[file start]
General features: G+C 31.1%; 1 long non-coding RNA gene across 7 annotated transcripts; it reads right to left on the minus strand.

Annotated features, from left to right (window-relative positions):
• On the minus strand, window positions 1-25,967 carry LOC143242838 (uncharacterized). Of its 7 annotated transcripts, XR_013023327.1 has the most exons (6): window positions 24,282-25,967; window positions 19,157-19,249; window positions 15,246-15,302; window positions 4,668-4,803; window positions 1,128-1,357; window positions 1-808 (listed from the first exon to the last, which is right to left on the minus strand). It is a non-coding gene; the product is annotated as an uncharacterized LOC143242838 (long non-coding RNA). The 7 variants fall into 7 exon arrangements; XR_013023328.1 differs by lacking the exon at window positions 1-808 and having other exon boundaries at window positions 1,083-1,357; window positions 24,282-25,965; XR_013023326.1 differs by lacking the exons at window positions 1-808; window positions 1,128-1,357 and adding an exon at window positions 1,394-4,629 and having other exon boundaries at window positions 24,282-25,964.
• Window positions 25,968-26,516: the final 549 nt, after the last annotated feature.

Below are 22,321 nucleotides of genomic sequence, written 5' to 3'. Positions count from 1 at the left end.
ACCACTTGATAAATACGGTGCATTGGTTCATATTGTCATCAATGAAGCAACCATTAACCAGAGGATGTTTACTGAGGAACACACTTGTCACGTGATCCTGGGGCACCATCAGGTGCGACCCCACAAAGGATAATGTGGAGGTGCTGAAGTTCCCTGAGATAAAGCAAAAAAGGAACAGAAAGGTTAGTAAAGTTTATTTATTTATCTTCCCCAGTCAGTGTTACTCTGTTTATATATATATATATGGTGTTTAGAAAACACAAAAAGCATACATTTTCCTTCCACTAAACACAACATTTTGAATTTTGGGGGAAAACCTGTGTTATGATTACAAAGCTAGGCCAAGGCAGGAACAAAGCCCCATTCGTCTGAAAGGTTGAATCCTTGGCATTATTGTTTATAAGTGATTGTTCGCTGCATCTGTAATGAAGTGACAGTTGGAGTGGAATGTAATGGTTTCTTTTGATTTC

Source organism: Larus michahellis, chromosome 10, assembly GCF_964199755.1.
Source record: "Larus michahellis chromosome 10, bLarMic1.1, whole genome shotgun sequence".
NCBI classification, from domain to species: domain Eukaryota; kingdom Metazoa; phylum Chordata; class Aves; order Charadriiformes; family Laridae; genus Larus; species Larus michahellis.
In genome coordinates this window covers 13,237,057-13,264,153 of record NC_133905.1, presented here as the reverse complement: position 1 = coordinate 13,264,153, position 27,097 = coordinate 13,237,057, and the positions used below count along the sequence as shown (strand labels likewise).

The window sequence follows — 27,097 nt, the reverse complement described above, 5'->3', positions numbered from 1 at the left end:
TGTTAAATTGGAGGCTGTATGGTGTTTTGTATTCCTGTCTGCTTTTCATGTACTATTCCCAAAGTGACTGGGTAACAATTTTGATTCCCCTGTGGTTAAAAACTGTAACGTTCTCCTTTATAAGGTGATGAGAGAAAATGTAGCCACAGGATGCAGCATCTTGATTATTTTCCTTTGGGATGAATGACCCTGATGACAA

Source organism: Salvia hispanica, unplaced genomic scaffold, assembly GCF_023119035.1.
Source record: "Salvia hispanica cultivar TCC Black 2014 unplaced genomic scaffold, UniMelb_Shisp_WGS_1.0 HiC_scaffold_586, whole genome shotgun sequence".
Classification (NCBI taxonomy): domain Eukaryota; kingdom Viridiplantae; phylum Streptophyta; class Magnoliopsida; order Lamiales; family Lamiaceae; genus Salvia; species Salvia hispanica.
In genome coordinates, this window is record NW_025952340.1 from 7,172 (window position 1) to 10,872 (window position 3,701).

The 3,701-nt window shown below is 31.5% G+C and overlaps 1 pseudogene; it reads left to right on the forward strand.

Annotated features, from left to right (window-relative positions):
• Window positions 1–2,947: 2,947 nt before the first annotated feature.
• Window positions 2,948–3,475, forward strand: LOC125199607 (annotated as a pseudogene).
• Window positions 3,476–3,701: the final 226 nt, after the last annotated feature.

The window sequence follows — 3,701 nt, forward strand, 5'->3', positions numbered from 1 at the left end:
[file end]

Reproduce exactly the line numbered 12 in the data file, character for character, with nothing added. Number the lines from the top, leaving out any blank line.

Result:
TGTTAAATTGGAGGCTGTATGGTGTTTTGTATTCCTGTCTGCTTTTCATGTACTATTCCCAAAGTGACTGGGTAACAATTTTGATTCCCCTGTGGTTAAAAACTGTAACGTTCTCCTTTATAAGGTGATGAGAGAAAATGTAGCCACAGGATGCAGCATCTTGATTATTTTCCTTTGGGATGAATGACCCTGATGACAA